I spent some time with Symbian-powered Nokia C7. This is a collection of random notes once the date is over.
A quick summary on the hardware. The phone itself is looking really good (but beware, beauty is in the eye of the beholder). Both the stainless body and the shiny glass display boost its cool factor. I feel confident holding it in my hand, it is certainly a different feeling to the Nexus S I’ve used for many many months. The moderate resolution of 640 × 360 pixels does not really compete with iPhone 4’s retina display, this is compensated nicely with the sharp and vivid AMOLED touch screen.
On the inside, it packs the standard goodies of modern smartphones: 8 megapixels rear-camera, VGA front-camera, Bluetooth, MicroUSB, 8 GB internal flash, MicroSD slot, WiFi, GPS, and a final nice touch: NFC. The processor is however underpowered: “just” 680 MHz ARM11. This is a far cry from the de-facto standard of dual-core SoC found in high-end phones these days. This lack of power would be evident as soon as you launch and use some applications.
Speaking about the software, by default it is shipped with Symbian^3 though it gets updated to Symbian Anna few weeks ago.
Since my life evolves around e-mail, web browsing, and social network, that’s the first thing I tried to setup with C7. First of course, OTA (over-the-air) update, which does the job without any hiccup. Mail for Exchange works flawlessly, in just few minutes (surprisingly) I got my Google Mail, Contacts, and Calendar synchronized, all out of the box. For Twitter and Facebook, Nokia’s own Social application is not the most-performant application, but it is definitely usable enough for most people. On the other hand, the official Foursquare application and LinkedIn are hassle-free to install and to use.
Coming from Android, the lack of scrollable list of application icons requires some strategy to work around. Rather than using a third-party home screen app, I decide to dedicate two screens full of Shortcut widgets. Since each of this widget can contain 4 shortcuts, now every screen can host 24 icons. Two of them are more than sufficient for all the apps I’ve tested.
For media usage, C7’s camera produces high-quality pictures and videos. It definitely shows that Nokia is still strong in this respect. However, being spoiled with the excellent photos taken from Nokia N8, I will still vouch for N8 if I am about to pick a replacement for a pocket camera. Music player is rather basic but it does the job. Testing Bluetooth streaming to my car audio, I can say that it has no problem. As usual, Nokia includes FM Radio and Transmitter feature, handy in some cases. A bunch of little apps to watch assorted online videos are not too disappointing as well.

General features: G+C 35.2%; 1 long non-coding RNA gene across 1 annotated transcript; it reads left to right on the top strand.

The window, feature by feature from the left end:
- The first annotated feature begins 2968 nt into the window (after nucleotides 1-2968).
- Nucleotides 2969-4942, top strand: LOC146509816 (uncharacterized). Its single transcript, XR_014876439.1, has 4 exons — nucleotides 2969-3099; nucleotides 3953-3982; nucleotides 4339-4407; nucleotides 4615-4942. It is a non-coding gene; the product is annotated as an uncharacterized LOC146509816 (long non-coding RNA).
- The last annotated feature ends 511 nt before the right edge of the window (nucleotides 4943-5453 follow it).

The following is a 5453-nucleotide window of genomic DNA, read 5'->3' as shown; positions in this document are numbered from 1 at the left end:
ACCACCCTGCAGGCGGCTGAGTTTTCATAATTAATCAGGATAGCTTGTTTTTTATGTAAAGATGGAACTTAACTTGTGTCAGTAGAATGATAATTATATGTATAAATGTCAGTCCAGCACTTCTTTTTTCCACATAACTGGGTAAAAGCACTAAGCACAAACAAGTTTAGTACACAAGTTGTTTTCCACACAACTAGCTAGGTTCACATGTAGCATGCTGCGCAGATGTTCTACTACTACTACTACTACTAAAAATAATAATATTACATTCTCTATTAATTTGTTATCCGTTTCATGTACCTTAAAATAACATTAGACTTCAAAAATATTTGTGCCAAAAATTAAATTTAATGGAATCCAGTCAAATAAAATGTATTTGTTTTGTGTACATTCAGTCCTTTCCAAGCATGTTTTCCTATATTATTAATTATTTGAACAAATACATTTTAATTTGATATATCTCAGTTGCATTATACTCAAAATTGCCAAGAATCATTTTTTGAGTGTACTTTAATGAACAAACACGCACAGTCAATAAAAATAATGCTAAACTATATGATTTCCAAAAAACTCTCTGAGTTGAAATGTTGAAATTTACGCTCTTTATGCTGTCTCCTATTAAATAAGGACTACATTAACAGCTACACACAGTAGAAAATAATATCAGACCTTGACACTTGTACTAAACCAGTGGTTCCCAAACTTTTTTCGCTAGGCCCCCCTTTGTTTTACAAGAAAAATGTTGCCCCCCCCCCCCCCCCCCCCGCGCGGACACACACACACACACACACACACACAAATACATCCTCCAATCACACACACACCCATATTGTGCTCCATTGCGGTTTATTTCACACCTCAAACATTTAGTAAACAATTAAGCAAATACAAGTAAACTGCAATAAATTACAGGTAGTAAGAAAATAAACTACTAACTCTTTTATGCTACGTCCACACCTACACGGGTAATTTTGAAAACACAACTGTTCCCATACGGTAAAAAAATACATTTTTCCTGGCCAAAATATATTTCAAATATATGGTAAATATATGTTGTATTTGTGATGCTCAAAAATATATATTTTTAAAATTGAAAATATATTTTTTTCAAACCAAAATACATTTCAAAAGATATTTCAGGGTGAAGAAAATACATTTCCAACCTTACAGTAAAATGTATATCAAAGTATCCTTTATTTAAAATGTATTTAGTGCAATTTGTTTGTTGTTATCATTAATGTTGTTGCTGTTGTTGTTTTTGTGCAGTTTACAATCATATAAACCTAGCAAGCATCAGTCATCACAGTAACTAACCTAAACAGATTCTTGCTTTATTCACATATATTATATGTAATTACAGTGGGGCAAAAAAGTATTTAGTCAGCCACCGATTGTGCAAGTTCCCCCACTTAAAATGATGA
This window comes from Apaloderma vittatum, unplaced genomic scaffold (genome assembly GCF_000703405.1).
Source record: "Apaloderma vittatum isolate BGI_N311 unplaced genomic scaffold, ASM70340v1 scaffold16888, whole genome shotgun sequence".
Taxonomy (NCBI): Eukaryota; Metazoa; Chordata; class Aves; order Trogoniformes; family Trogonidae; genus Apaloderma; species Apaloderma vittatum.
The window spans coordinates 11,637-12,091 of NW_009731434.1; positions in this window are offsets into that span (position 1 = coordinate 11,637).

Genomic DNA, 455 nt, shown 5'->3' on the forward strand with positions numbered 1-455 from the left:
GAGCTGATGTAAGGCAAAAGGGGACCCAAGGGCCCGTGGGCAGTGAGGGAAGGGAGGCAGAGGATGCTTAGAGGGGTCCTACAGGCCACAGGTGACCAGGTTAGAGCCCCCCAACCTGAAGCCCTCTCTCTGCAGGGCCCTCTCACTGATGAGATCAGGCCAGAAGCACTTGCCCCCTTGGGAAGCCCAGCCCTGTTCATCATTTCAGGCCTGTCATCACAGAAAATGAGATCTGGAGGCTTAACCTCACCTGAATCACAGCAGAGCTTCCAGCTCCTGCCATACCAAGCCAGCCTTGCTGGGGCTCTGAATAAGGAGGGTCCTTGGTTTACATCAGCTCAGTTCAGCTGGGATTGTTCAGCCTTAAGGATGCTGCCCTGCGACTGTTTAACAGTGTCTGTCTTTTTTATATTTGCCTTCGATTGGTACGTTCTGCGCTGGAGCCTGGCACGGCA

Now onto some annoyances.
The biggest problem I have is the on-screen virtual keypad. In the landscape mode, somehow the keypad is less usable for me unless I use Swype (which works great). What about portrait mode? No QWERTY, which is a showstopper. Fortunately, the firmware update Symbian Anna fixes that. Anna’s portrait QWERTY is pretty decent, it works surprisingly well given the screen estate.
Ovi Store, supposed to be the central point for app discovery and management, is still miles behind the competitor. For a start, the application itself is implemented in such a way that there is a noticeable delay/lag for every operation. Being a developer myself, I can’t stop asking why a certain strategies (like caching, just to mention one) are not in place. Sliding back and forth between different views is far from smooth, seems that the app just recreates the views every single time there is a navigation action. Combine with the lack of CPU power, you can witness the layout process and how the pixels fly here and there!